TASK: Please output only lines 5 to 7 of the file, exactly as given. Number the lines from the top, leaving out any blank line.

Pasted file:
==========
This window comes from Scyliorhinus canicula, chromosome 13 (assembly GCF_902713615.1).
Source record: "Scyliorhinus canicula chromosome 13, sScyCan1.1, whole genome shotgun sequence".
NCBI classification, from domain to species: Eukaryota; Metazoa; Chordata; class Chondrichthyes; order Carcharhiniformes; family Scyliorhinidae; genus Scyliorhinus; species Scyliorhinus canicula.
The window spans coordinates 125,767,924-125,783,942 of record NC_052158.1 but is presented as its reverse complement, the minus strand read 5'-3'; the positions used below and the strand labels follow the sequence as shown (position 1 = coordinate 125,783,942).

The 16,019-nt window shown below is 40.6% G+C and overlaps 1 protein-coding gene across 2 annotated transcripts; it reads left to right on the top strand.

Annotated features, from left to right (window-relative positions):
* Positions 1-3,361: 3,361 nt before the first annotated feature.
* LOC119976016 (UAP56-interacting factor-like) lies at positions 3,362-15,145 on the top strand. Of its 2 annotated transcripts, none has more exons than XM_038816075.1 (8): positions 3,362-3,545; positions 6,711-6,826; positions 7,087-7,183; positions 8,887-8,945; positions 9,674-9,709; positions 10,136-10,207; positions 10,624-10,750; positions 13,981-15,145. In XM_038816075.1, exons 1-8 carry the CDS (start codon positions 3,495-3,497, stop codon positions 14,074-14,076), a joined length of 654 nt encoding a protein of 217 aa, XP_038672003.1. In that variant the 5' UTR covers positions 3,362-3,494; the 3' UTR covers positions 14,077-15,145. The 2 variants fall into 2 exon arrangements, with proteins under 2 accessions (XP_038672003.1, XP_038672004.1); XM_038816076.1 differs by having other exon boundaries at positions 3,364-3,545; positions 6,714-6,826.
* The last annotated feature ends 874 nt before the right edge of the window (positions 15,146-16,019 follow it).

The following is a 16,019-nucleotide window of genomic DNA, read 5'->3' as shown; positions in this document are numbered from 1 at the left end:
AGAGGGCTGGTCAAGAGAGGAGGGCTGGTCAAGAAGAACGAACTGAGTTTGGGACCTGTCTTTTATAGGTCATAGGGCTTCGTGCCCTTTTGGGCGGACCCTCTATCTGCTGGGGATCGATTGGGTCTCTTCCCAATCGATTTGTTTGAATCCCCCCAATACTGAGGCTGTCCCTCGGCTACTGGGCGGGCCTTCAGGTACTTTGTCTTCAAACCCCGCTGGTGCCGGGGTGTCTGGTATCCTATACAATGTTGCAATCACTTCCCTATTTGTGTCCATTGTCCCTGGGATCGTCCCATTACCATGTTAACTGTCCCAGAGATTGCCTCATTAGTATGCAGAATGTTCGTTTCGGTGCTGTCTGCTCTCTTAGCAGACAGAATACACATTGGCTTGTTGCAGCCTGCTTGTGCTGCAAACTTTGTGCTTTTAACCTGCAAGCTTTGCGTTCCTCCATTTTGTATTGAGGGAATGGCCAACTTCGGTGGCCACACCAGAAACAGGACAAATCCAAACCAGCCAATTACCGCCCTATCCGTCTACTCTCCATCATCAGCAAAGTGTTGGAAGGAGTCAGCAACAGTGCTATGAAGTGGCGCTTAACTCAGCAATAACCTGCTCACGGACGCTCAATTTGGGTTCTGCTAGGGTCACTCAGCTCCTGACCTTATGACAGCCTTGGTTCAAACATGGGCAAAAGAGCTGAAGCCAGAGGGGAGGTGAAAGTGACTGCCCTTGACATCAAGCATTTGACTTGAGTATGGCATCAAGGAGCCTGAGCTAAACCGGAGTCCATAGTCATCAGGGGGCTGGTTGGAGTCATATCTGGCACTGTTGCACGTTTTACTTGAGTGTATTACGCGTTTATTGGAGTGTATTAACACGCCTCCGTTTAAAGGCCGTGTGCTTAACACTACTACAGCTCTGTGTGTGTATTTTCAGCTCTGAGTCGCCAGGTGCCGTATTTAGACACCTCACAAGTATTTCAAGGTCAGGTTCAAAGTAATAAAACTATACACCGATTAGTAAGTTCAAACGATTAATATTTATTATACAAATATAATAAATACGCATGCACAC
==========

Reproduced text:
The 16,019-nt window shown below is 40.6% G+C and overlaps 1 protein-coding gene across 2 annotated transcripts; it reads left to right on the top strand.

Annotated features, from left to right (window-relative positions):
* Positions 1-3,361: 3,361 nt before the first annotated feature.